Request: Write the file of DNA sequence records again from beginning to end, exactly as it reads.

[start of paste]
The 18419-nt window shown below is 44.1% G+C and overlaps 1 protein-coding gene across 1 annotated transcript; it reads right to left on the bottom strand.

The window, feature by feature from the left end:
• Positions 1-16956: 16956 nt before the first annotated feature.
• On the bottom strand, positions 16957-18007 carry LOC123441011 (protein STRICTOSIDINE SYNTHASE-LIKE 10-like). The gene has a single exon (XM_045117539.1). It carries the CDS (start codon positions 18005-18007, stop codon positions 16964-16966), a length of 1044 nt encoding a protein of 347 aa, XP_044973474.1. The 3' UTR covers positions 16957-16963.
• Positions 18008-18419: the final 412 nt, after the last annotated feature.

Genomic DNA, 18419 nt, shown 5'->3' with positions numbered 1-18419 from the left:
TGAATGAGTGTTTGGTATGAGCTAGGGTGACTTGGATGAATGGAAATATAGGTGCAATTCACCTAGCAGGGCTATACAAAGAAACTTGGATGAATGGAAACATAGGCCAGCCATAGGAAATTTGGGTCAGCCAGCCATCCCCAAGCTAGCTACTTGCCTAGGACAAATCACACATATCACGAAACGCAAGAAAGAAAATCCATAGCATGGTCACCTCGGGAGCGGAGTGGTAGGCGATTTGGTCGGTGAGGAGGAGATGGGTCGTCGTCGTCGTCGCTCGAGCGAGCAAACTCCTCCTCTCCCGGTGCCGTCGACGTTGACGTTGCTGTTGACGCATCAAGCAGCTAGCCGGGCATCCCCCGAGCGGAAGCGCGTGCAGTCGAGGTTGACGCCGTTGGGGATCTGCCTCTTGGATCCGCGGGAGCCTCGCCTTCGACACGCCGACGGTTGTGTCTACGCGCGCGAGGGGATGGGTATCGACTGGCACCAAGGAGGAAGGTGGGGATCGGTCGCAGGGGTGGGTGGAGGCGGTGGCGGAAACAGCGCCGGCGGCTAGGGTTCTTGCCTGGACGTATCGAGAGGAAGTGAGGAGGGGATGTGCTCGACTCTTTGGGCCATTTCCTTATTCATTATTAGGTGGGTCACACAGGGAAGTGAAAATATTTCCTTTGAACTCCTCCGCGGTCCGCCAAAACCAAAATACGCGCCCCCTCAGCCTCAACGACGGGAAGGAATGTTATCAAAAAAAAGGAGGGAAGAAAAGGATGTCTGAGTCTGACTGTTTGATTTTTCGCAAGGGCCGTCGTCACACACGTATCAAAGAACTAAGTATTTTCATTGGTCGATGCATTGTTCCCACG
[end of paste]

The 18419-nt window shown below is 44.1% G+C and overlaps 1 protein-coding gene across 1 annotated transcript; it reads right to left on the bottom strand.

The window, feature by feature from the left end:
• Positions 1-16956: 16956 nt before the first annotated feature.
• On the bottom strand, positions 16957-18007 carry LOC123441011 (protein STRICTOSIDINE SYNTHASE-LIKE 10-like). The gene has a single exon (XM_045117539.1). It carries the CDS (start codon positions 18005-18007, stop codon positions 16964-16966), a length of 1044 nt encoding a protein of 347 aa, XP_044973474.1. The 3' UTR covers positions 16957-16963.
• Positions 18008-18419: the final 412 nt, after the last annotated feature.

Genomic DNA, 18419 nt, shown 5'->3' with positions numbered 1-18419 from the left:
TGAATGAGTGTTTGGTATGAGCTAGGGTGACTTGGATGAATGGAAATATAGGTGCAATTCACCTAGCAGGGCTATACAAAGAAACTTGGATGAATGGAAACATAGGCCAGCCATAGGAAATTTGGGTCAGCCAGCCATCCCCAAGCTAGCTACTTGCCTAGGACAAATCACACATATCACGAAACGCAAGAAAGAAAATCCATAGCATGGTCACCTCGGGAGCGGAGTGGTAGGCGATTTGGTCGGTGAGGAGGAGATGGGTCGTCGTCGTCGTCGCTCGAGCGAGCAAACTCCTCCTCTCCCGGTGCCGTCGACGTTGACGTTGCTGTTGACGCATCAAGCAGCTAGCCGGGCATCCCCCGAGCGGAAGCGCGTGCAGTCGAGGTTGACGCCGTTGGGGATCTGCCTCTTGGATCCGCGGGAGCCTCGCCTTCGACACGCCGACGGTTGTGTCTACGCGCGCGAGGGGATGGGTATCGACTGGCACCAAGGAGGAAGGTGGGGATCGGTCGCAGGGGTGGGTGGAGGCGGTGGCGGAAACAGCGCCGGCGGCTAGGGTTCTTGCCTGGACGTATCGAGAGGAAGTGAGGAGGGGATGTGCTCGACTCTTTGGGCCATTTCCTTATTCATTATTAGGTGGGTCACACAGGGAAGTGAAAATATTTCCTTTGAACTCCTCCGCGGTCCGCCAAAACCAAAATACGCGCCCCCTCAGCCTCAACGACGGGAAGGAATGTTATCAAAAAAAAGGAGGGAAGAAAAGGATGTCTGAGTCTGACTGTTTGATTTTTCGCAAGGGCCGTCGTCACACACGTATCAAAGAACTAAGTATTTTCATTGGTCGATGCATTGTTCCCACG